How to Install Baseboards
Add style and a finished look with decorative baseboards.
If a short run of molding is damaged, replace it all; for longer runs replace only the damaged area with a patch. Take a sample of your baseboard to a lumber yard to match it.
To replace a damaged section of baseboard, pry the damaged section away from the wall. Place wooden shims between the molding and wall, on each side of the damaged area.
Draw pencil guide lines vertically down the baseboard on each side of the damaged area, marking the section that will be cut away.
Using a miter box, carefully cut down each guide line, using short, accurate strokes. Cut at the angles shown below.
Remove the blocks from behind the baseboard and reattach the existing molding to the wall.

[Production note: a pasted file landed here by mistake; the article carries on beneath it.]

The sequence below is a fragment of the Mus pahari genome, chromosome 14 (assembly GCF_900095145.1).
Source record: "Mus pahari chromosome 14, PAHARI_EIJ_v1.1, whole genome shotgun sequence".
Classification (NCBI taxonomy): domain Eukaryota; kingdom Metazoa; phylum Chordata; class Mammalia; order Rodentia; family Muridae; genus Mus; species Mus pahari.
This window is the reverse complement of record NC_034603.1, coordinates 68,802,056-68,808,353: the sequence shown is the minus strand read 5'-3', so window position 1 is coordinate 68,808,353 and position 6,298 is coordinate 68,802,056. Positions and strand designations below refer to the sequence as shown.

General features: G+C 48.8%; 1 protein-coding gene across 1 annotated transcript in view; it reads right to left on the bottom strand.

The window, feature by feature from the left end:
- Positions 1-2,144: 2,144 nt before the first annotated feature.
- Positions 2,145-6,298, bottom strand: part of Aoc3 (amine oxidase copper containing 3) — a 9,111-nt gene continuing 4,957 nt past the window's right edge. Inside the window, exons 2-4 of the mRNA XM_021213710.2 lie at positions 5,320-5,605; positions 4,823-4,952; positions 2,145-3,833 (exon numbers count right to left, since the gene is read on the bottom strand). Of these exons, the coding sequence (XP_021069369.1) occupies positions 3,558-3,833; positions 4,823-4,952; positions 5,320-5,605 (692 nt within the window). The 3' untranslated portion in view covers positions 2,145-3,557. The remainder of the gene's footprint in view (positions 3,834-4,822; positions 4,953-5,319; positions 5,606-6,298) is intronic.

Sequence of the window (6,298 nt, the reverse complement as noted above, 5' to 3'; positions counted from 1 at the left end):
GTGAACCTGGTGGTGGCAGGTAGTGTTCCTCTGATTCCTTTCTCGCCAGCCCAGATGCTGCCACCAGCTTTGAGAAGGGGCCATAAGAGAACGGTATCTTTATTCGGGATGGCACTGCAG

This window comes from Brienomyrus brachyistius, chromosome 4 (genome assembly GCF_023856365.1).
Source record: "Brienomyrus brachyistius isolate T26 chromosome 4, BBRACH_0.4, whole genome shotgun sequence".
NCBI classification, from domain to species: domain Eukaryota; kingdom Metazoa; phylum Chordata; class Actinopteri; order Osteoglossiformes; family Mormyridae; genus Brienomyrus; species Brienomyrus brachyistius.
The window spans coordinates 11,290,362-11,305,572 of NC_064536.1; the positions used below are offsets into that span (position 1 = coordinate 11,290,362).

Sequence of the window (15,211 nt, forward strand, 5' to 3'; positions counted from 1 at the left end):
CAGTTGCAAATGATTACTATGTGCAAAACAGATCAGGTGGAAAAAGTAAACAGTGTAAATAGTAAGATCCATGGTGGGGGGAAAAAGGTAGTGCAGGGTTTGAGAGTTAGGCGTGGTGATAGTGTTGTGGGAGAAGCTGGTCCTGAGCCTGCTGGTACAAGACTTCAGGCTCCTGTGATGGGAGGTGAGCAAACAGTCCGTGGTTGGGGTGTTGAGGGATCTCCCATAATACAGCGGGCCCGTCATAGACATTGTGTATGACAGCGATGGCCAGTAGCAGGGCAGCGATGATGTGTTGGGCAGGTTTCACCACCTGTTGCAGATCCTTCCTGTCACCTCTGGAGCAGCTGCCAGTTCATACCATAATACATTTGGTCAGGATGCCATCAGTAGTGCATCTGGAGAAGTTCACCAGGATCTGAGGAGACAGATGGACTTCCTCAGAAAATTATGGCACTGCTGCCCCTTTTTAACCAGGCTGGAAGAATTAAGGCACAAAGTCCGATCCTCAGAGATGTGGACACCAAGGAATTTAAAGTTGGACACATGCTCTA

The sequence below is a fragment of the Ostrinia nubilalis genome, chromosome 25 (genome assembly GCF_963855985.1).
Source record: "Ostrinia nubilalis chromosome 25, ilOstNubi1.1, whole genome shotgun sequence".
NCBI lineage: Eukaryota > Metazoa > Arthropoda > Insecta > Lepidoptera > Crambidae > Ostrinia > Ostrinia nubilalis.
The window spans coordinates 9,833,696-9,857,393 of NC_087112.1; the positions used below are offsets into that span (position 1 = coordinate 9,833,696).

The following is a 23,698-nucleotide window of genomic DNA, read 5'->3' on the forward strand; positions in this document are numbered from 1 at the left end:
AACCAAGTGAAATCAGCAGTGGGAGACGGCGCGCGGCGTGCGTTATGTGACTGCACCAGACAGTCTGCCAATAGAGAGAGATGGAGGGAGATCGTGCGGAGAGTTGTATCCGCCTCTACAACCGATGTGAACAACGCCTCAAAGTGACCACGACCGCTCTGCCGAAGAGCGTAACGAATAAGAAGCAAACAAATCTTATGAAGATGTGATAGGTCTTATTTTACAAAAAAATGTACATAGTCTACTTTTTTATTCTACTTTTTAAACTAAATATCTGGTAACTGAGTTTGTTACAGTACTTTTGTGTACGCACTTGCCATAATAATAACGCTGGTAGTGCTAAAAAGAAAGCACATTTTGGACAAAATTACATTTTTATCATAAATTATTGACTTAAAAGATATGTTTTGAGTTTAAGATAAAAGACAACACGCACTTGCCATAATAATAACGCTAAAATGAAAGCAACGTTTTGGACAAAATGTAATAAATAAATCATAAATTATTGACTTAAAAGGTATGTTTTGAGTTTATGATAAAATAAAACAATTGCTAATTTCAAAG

Measure and cut a new section for the gap. Apply wood glue to its mitered ends and adhesive across the back.
Position the board, allowing the glue and adhesive to adhere to the baseboard and wall. Drive in nails to strengthen the joints.
Baseboard molding can sometimes crack open and become unsightly. In most cases, this is because the joint was not properly glued and secured in place when it was installed.
Drill pilot holes through the top and bottom of the joint, making sure that you drill into both mitered edges of the corner (image 1). Apply some wood glue to the joint, and wipe away any excess (image 2). Use finish nails through the pilot holes to secure the miter in position or, for larger baseboards or moldings, use thin-gauge screws (image 3).